“Wet Hot American Summer: First Day of Camp” is for the most part completely absurd. Yet, who knew that they would have such a spirit of continuity to everything that they did?
After learning in the second episode (read our review for that here) that Lindsay was actually a terrible reporter from a fake rock-and-roll magazine, tonight revealed to us a surprising truth about the famed Can of Vegetables that Jonas spends so much time with in the original movie: It is actually Mitch all along! He was turned into this after falling into the toxic waste dump. We said after episode 2 that we didn’t love that story, since we don’t think you really need to establish peril so much on this show. We do still feel that way, but seeing that story lead to the talking vegetables among other things was really funny.
The toxic waste story is leading about a conspiracy that is getting us some really great cameos. Michael Showalter playing double-duty as Ronald Reagan was worthy of some laughs, as was learning that somehow Gail’s love interest Ron is somehow mixed up in all of this.
Yet, none of this matches the cliffhanger of having Jon Hamm be the Falcon, the man hired in Argentina to come and destroy Beth and Greg at Camp Firewood to ensure that the secret stays buried. Given that Hamm is not in the original movie, we have to assume that this is probably not going to end particularly well for him.
Elsewhere in this episode, Coop continues to be really delusional about his “girlfriend” Donna, who seems mostly intent on just reeling him in, letting him down, and then reeling him in again. It’s certainly a bizarre pattern of behavior that is difficult to figure out, but very funny to see what Coop is willing to deal with and how Donna is so easy to get forgiveness from him. The Katie love story with Blake (a wonderful Josh Charles) is equally entertaining, mostly because it feels like Katie really does have a habit of just hooking up with all the wrong guys. We’re also so far from where Katie and Coop end up at the end of the movie.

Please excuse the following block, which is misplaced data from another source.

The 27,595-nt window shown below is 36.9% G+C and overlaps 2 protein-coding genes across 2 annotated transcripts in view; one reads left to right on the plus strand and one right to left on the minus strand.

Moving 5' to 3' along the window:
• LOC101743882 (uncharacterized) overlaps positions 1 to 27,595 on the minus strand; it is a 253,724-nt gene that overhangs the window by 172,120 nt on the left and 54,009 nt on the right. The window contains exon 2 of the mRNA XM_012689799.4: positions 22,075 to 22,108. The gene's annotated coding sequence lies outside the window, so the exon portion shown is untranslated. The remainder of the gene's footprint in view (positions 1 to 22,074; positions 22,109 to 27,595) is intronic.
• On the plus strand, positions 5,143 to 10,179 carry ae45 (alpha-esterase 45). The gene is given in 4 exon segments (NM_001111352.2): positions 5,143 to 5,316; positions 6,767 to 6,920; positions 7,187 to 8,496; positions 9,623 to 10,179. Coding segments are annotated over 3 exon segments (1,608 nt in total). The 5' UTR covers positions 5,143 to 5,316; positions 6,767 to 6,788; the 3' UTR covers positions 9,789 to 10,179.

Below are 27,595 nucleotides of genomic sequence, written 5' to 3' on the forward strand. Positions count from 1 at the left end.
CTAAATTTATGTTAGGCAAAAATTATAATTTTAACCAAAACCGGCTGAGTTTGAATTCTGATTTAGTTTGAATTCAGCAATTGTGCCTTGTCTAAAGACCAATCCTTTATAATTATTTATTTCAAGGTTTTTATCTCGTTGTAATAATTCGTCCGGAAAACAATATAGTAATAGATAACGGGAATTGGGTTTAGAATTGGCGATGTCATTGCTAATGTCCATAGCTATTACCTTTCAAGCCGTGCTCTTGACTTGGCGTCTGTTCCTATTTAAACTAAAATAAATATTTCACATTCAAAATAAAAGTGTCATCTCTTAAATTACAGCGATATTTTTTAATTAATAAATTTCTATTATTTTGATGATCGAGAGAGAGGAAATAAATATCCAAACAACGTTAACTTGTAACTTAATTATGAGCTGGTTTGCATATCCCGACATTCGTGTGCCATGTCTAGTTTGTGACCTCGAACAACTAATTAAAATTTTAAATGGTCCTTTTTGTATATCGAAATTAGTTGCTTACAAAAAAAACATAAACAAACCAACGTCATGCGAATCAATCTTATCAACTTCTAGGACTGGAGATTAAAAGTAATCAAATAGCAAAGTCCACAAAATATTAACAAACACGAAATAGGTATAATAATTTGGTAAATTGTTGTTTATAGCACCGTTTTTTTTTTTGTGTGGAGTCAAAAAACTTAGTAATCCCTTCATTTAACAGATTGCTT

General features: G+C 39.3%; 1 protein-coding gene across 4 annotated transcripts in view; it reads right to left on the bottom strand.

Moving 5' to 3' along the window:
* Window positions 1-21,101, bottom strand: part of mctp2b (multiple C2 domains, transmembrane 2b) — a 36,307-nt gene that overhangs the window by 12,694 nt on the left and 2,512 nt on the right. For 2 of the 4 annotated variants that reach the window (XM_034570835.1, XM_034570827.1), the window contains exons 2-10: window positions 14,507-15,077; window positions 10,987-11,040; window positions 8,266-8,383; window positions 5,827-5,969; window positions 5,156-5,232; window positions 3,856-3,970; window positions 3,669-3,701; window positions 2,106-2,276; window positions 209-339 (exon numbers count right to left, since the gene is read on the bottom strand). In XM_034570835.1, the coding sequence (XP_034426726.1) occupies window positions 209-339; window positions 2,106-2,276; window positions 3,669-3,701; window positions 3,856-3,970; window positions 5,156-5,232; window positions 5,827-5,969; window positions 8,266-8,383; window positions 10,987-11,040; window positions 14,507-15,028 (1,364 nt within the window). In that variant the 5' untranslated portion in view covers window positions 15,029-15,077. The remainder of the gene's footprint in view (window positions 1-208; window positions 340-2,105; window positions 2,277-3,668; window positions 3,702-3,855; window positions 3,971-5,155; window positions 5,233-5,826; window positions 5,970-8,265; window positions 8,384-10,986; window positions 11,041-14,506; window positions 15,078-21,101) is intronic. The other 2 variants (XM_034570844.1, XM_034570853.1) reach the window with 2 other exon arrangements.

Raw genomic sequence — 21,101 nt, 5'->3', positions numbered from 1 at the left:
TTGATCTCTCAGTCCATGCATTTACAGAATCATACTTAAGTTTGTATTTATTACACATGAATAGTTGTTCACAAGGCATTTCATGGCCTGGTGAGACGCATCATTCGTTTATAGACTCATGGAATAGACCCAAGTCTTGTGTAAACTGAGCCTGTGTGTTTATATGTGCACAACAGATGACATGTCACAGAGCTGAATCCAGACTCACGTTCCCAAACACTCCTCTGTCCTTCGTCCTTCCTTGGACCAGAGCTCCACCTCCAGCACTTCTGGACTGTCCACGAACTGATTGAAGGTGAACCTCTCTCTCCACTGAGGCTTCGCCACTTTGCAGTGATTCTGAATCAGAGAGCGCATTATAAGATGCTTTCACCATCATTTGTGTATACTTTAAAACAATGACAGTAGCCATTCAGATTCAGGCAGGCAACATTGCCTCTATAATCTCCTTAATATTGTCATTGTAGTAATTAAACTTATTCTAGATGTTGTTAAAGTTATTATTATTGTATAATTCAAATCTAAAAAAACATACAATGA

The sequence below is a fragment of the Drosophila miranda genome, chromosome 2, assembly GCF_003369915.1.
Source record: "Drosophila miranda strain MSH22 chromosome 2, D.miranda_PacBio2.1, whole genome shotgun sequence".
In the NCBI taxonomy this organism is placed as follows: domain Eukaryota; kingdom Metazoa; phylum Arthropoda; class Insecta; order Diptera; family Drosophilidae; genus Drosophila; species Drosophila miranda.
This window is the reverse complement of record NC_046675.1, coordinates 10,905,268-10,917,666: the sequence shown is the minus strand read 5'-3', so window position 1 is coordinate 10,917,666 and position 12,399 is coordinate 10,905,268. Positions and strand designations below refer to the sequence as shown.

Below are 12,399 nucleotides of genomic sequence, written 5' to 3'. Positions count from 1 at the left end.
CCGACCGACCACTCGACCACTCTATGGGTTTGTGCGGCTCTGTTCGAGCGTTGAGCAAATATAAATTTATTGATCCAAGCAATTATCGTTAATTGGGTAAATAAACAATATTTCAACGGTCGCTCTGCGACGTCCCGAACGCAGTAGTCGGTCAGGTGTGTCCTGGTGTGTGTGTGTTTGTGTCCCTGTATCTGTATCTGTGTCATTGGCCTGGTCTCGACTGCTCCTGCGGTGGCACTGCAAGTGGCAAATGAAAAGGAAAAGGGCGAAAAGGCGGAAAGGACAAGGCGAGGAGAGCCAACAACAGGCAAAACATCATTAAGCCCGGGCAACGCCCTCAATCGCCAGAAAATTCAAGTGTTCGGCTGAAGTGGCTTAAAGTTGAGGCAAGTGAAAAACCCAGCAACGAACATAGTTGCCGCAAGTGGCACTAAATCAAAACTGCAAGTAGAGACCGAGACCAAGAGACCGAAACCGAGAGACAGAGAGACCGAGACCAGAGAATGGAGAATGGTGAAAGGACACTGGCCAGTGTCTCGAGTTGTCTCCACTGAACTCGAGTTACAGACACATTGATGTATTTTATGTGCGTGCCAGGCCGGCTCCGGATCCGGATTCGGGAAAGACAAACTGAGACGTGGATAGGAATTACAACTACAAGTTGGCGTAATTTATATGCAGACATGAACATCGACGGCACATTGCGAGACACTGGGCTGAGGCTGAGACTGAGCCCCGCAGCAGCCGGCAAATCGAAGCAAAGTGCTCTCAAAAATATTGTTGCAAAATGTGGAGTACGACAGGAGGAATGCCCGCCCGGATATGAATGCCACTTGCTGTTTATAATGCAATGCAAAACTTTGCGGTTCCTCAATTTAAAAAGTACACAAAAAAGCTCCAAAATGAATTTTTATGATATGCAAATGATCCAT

Still, Lindsay may be far and away the standout of the series so far. Elizabeth Banks’ role in the original movie was mostly making out with random people, but here she is the world’s worst reporter, uncovering a legend that exists with one of the cabins. We don’t know how exactly she goes from here to where she does at the end of the movie, but this is going to be exciting to figure out. Episode Grade: A-.
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